Quebec History Marianopolis College

Date Published:
March 2005

L’Encyclopédie de l’histoire du Québec / The Quebec History Encyclopedia


Battle of Vimy Ridge


Vimy Ridge, Battle of. This was the engagement in which the Canadian Corps were involved, on April 9, 1917, and subsequent days, as part of the "spring drive" of the Allies on the western front in the World War. Vimy Ridge was a cardinal point on the western front. A long inland about 475 feet in height, it afforded observation of the country around in almost every direction; and it was the hinge on which the Germans had pivoted in their retirement to the Hindenburg line only a few weeks before. The Canadians attacked on a front of 7,000 yards facing the Ridge, and after a terrific bombardment took Vimy Ridge in their stride. By April 13 they had penetrated the German lines to a depth of over six miles; and only the difficulty of getting the guns and supply waggons forward stopped this advance here. The battle, although it did not eventuate in open warfare, foreshadowed the return of a war of movement on the western front. It proved the possibility of breaking through the most elaborate field fortifications, and was the most considerable success the Canadian Corps had had up to that time. It was fitting that the magnificent Canadian War Memorial in France, designed by Walter Allward, a Canadian sculptor, should have been erected later on Vimy Ridge; it was formally unveiled by King Edward VIII on July 27, 1936. See also World War One.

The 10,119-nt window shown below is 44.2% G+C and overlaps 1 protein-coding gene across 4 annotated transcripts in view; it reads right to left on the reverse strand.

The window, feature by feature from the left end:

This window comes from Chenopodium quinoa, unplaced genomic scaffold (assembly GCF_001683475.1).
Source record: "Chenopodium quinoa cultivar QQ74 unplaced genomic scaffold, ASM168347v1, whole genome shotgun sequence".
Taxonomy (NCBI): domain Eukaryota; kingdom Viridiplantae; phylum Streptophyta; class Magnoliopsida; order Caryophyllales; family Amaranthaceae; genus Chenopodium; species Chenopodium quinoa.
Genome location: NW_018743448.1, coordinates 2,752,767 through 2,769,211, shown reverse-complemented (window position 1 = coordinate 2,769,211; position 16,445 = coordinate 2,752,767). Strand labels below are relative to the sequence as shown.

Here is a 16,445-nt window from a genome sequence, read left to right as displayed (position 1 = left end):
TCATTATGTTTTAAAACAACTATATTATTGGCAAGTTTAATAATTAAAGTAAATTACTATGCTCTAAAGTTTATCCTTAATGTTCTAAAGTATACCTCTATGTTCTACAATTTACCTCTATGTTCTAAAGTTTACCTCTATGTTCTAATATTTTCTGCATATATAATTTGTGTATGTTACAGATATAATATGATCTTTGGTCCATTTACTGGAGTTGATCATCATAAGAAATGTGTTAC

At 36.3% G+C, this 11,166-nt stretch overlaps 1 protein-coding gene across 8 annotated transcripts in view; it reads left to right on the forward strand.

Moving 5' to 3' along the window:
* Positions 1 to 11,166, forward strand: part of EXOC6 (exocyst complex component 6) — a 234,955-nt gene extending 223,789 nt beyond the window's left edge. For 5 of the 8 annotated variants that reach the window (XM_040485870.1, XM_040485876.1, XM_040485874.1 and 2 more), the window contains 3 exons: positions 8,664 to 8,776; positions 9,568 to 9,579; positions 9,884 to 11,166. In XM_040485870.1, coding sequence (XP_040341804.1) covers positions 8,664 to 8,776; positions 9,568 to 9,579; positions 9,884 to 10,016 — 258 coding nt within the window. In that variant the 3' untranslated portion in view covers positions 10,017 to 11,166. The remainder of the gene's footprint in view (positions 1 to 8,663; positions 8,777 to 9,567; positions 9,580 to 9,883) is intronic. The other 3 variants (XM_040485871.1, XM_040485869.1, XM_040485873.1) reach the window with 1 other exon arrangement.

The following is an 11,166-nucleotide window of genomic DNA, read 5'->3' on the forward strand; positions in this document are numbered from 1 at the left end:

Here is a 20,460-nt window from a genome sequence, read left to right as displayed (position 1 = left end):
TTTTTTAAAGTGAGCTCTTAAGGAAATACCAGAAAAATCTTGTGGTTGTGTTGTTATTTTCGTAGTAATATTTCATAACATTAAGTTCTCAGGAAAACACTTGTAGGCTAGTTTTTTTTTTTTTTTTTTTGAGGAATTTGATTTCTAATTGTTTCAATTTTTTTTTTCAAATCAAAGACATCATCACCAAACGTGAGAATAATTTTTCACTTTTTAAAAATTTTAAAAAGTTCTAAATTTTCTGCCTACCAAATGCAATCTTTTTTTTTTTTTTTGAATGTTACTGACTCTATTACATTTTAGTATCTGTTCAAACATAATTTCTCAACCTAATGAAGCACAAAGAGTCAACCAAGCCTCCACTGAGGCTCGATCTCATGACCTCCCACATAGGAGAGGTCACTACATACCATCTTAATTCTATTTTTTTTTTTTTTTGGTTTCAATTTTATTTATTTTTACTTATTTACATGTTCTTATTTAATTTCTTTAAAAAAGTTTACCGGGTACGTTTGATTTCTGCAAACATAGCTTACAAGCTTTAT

See the article on Vimy Ridge in the Canadian Encyclopedia and at the Canadian War Museum.

Source  : W. Stewart WALLACE, ed., The Encyclopedia of Canada, Vol. VI, Toronto, University Associates of Canada, 1948, 398p., p. 244.


© 2005 Claude Bélanger, Marianopolis College